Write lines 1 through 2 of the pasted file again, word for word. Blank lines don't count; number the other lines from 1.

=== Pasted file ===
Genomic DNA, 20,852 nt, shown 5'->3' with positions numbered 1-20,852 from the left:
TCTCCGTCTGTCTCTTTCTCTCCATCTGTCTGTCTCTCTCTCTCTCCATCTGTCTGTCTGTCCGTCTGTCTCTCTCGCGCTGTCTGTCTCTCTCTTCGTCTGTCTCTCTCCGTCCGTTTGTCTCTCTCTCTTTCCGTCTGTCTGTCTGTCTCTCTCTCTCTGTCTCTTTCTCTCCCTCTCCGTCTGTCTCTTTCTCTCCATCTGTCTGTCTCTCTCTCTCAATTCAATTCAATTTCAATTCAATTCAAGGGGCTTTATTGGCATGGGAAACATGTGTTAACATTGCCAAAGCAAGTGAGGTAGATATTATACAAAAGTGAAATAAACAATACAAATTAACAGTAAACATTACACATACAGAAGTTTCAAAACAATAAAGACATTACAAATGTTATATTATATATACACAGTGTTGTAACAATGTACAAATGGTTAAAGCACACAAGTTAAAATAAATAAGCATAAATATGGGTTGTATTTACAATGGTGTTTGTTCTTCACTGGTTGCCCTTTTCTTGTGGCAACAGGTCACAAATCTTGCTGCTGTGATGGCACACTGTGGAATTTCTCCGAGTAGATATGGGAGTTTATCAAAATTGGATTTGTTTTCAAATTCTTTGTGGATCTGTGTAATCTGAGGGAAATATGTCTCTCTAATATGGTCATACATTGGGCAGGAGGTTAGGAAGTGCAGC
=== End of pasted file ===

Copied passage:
Genomic DNA, 20,852 nt, shown 5'->3' with positions numbered 1-20,852 from the left:
TCTCCGTCTGTCTCTTTCTCTCCATCTGTCTGTCTCTCTCTCTCTCCATCTGTCTGTCTGTCCGTCTGTCTCTCTCGCGCTGTCTGTCTCTCTCTTCGTCTGTCTCTCTCCGTCCGTTTGTCTCTCTCTCTTTCCGTCTGTCTGTCTGTCTCTCTCTCTCTGTCTCTTTCTCTCCCTCTCCGTCTGTCTCTTTCTCTCCATCTGTCTGTCTCTCTCTCTCAATTCAATTCAATTTCAATTCAATTCAAGGGGCTTTATTGGCATGGGAAACATGTGTTAACATTGCCAAAGCAAGTGAGGTAGATATTATACAAAAGTGAAATAAACAATACAAATTAACAGTAAACATTACACATACAGAAGTTTCAAAACAATAAAGACATTACAAATGTTATATTATATATACACAGTGTTGTAACAATGTACAAATGGTTAAAGCACACAAGTTAAAATAAATAAGCATAAATATGGGTTGTATTTACAATGGTGTTTGTTCTTCACTGGTTGCCCTTTTCTTGTGGCAACAGGTCACAAATCTTGCTGCTGTGATGGCACACTGTGGAATTTCTCCGAGTAGATATGGGAGTTTATCAAAATTGGATTTGTTTTCAAATTCTTTGTGGATCTGTGTAATCTGAGGGAAATATGTCTCTCTAATATGGTCATACATTGGGCAGGAGGTTAGGAAGTGCAGC